Save some money by refilling your gas canisters…..
The price of gas (butane / propane rather than petrol / gasoline) is a constant pre-occupation for the budget conscious camper. I can’t bring myself to buy a nice lightweight 125 g canister when I could buy a 250 g canister for about a pound more. And then I feel bad about my purchase because I could have bought 500 g for only another pound, but I don’t want to be lugging an enormous canister and all that excess gas around with me. The end result of this cost / weight tradeoff is a cupboard which always has about a dozen 250 g canisters with under 100 g of gas remaining. I weigh them and write the amount of gas remaining on the base of the canister (doesn’t everyone?). For some trips I’ll take 120 g of gas split between 3 almost empty canisters – that’s over 500 g including the gas!
It would be much cheaper to refill from a large LPG cylinder, but the reloading operation requires a special valve and much care to prevent overfilling and possible explosions, so I’ve never bothered. But there is another way. One of my mates, who is even more cost-sensitive than me, has worked out how to refill his canisters with butane lighter gas. Butane is less volatile than propane so safer to work with, but unsuitable for temperatures below 4 C. I thought he’d run into issues with the pressures balancing before the lighter gas was empty, but he has developed a cunning process. By placing the empty camping gas canister in the freezer and heating up the lighter fluid on a radiator he creates a temperature gradient that permits the gas to transfer fully.
The operation sounds rather comical. He described his wife interrupting him mid-transfer, in a gas-stinking kitchen. A white mist of butane surrounded him and he was cackling cheerfully to himself at the thought of all the pounds that his efforts would save him.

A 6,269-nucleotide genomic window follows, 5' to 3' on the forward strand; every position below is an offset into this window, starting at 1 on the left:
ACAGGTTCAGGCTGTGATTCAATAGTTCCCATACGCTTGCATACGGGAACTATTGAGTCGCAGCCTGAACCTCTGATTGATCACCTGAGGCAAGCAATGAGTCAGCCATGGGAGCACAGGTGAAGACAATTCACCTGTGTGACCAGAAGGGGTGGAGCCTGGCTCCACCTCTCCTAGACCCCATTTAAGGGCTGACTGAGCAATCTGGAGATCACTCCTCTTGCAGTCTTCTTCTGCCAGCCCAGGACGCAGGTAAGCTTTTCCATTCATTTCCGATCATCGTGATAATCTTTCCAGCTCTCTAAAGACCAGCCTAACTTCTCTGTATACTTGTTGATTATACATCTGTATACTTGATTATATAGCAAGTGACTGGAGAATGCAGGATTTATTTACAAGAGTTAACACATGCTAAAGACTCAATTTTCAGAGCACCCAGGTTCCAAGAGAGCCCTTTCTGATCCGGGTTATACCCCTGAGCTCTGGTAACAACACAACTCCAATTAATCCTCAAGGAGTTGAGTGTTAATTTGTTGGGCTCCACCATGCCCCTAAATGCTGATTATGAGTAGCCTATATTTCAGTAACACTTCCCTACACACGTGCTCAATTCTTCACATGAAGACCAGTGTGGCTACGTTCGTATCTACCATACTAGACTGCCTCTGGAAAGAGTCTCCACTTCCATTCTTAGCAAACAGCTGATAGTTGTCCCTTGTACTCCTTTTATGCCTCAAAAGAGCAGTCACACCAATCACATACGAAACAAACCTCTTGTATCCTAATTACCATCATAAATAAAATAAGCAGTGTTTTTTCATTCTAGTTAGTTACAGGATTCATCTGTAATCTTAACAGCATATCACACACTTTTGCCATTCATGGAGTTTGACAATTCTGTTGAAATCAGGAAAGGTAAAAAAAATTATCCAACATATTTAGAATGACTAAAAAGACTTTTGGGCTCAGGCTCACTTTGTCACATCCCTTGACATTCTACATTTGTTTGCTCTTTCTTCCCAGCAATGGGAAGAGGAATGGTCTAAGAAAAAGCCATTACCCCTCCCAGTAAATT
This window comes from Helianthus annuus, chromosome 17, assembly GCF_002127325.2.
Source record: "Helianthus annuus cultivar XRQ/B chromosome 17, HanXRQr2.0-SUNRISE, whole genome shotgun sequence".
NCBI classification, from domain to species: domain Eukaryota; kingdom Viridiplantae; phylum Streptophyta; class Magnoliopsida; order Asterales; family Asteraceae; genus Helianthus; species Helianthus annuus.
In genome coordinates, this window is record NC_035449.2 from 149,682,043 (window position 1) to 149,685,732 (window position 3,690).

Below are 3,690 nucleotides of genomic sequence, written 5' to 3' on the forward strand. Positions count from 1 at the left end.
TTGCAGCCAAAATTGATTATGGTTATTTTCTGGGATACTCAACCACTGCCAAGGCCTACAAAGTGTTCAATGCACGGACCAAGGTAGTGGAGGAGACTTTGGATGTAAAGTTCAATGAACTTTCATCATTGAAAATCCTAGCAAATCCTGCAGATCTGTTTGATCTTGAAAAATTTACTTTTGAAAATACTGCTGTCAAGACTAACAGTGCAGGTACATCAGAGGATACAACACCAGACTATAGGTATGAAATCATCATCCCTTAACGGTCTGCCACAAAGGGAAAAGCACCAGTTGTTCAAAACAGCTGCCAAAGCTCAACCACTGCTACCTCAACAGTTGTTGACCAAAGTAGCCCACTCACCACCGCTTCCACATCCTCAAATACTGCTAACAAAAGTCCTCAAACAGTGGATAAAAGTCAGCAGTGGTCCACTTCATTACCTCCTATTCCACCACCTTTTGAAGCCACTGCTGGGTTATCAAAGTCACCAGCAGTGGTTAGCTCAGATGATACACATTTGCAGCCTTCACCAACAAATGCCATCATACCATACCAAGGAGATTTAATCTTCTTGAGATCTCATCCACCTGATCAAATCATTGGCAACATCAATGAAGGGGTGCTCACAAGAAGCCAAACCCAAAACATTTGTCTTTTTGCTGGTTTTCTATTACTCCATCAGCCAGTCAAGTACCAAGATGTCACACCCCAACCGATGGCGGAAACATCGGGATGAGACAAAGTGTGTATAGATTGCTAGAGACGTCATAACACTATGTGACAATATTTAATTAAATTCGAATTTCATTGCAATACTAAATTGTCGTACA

….or save even more by switching to a Bushbuddy wood burning camping stove
There is a way to avoid all this gas canister hassle, expense and risk. A few years ago I got a Bushbuddy wood burning camp stove. I’ve treated it mostly as a novelty item and have only relied upon it for one trip. It’s a bit too flamey for cooking inside the fly of a tent, and the prospect of cooking outdoors isn’t appealing in wet conditions. Now I am the proud owner of a tarp, these disadvantages are no longer relevant. A tarp provides a sheltered cooking area on a rainy day and can be arranged high enough to be out of the way of even the biggest flames. So this spring has seen a renaissance of wood stove cookery.
Part of the attraction of sleeping outdoors every month was the peace and quiet that it would bring. It hasn’t worked out that way. I was joined in January and March by my eldest daughter and in this month’s more clement weather, by the whole family, including dog. I didn’t fancy being badgered by three hungry people as I fiddled with a smoky stove so I decided to hone my skills.
I spent a few happy hours on Youtube, watching an amazing range of boil tests using the Bushbuddy and other wood burning camp stoves, including some innovative home made units. It takes a particular personality type to record and upload a boil test. During my own (unrecorded) practise, my best boil time for a pint of water was 12 minutes from cold. I reckon that under 10 minutes is easily possible. The practise session also re-iterated the importance of having extremely dry wood, so I took some wood with me. This isn’t as absurd as it sounds: I haven’t yet gone so far as to measure the Bushbuddy’s wood consumption, but my kindred spirit stove-filming weirdos on the internet reckon that about an ounce of wood will do a boil. This means that for the weight of an empty 250 g canister (133 g) I could carry enough wood for 5 boils.
With my confidence boosted by my practise session, I was ready to commit to feeding my family using the Bushbuddy. We were down in Argyll for the Easter weekend, and found a nice spot on the shores of West Loch Tarbert. Thanks to my practise I was able to run it continuously in the morning until everyone was full of coffee, tea and porridge. It was a delight to walk away from the camp without having generated yet another partially empty gas canister to add to my collection.